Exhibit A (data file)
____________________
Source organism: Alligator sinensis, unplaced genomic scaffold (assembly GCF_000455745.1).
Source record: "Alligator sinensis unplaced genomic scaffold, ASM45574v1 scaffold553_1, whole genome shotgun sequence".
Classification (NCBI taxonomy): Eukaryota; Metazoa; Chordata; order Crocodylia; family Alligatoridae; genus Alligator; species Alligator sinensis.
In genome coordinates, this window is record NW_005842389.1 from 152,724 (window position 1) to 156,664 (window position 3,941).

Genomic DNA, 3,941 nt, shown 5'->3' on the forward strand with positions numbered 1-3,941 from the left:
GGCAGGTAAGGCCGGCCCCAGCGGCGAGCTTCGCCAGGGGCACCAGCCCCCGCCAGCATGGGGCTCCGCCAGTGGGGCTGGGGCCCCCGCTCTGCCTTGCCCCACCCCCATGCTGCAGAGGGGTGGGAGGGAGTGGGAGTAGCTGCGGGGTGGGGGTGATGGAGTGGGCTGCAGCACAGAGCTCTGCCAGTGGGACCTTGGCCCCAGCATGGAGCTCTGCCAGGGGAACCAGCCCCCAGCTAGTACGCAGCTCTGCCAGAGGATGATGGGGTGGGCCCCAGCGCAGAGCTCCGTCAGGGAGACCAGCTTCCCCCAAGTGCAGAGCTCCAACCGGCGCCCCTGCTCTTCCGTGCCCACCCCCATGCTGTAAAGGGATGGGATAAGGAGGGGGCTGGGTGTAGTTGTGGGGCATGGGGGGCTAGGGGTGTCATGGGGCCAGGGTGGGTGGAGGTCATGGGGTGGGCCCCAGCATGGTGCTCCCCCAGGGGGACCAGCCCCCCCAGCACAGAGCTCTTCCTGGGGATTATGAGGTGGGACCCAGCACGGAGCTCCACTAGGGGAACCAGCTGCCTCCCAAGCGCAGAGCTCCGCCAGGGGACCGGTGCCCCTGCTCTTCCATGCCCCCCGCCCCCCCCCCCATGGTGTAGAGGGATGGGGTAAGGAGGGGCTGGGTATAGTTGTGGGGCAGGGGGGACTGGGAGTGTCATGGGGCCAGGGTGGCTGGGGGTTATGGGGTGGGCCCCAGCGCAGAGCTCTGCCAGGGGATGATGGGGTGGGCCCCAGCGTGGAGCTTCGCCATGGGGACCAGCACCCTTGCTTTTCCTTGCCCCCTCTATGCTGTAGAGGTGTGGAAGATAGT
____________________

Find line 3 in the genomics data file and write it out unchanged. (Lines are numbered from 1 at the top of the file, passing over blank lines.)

Classification (NCBI taxonomy): Eukaryota; Metazoa; Chordata; order Crocodylia; family Alligatoridae; genus Alligator; species Alligator sinensis.